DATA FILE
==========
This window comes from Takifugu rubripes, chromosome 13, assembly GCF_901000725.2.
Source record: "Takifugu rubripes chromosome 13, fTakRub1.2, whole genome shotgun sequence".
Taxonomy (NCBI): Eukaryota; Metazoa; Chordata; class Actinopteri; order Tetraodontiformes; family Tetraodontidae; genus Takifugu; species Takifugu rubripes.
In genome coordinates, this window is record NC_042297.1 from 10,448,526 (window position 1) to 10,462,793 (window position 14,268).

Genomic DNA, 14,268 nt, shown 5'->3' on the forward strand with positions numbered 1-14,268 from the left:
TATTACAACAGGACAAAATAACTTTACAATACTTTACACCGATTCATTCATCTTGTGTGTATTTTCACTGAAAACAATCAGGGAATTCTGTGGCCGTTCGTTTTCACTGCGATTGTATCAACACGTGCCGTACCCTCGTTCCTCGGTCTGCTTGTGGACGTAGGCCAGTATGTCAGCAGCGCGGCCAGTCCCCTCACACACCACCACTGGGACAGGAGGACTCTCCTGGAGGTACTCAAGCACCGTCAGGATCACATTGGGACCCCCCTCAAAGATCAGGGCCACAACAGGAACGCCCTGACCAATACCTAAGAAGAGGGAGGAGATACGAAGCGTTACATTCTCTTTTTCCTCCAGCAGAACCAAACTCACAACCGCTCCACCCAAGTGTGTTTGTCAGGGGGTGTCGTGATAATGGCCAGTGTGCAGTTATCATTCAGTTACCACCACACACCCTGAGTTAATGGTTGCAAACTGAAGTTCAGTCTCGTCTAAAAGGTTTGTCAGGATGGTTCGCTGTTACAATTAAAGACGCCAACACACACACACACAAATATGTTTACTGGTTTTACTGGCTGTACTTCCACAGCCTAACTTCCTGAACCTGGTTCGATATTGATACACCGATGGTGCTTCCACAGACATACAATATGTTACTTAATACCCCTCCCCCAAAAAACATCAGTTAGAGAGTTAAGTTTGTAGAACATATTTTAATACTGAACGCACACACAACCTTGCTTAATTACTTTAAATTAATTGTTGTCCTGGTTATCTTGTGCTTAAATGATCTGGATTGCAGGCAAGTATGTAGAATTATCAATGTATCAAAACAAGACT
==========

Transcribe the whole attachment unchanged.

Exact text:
This window comes from Takifugu rubripes, chromosome 13, assembly GCF_901000725.2.
Source record: "Takifugu rubripes chromosome 13, fTakRub1.2, whole genome shotgun sequence".
Taxonomy (NCBI): Eukaryota; Metazoa; Chordata; class Actinopteri; order Tetraodontiformes; family Tetraodontidae; genus Takifugu; species Takifugu rubripes.
In genome coordinates, this window is record NC_042297.1 from 10,448,526 (window position 1) to 10,462,793 (window position 14,268).

Genomic DNA, 14,268 nt, shown 5'->3' on the forward strand with positions numbered 1-14,268 from the left:
TATTACAACAGGACAAAATAACTTTACAATACTTTACACCGATTCATTCATCTTGTGTGTATTTTCACTGAAAACAATCAGGGAATTCTGTGGCCGTTCGTTTTCACTGCGATTGTATCAACACGTGCCGTACCCTCGTTCCTCGGTCTGCTTGTGGACGTAGGCCAGTATGTCAGCAGCGCGGCCAGTCCCCTCACACACCACCACTGGGACAGGAGGACTCTCCTGGAGGTACTCAAGCACCGTCAGGATCACATTGGGACCCCCCTCAAAGATCAGGGCCACAACAGGAACGCCCTGACCAATACCTAAGAAGAGGGAGGAGATACGAAGCGTTACATTCTCTTTTTCCTCCAGCAGAACCAAACTCACAACCGCTCCACCCAAGTGTGTTTGTCAGGGGGTGTCGTGATAATGGCCAGTGTGCAGTTATCATTCAGTTACCACCACACACCCTGAGTTAATGGTTGCAAACTGAAGTTCAGTCTCGTCTAAAAGGTTTGTCAGGATGGTTCGCTGTTACAATTAAAGACGCCAACACACACACACACAAATATGTTTACTGGTTTTACTGGCTGTACTTCCACAGCCTAACTTCCTGAACCTGGTTCGATATTGATACACCGATGGTGCTTCCACAGACATACAATATGTTACTTAATACCCCTCCCCCAAAAAACATCAGTTAGAGAGTTAAGTTTGTAGAACATATTTTAATACTGAACGCACACACAACCTTGCTTAATTACTTTAAATTAATTGTTGTCCTGGTTATCTTGTGCTTAAATGATCTGGATTGCAGGCAAGTATGTAGAATTATCAATGTATCAAAACAAGACT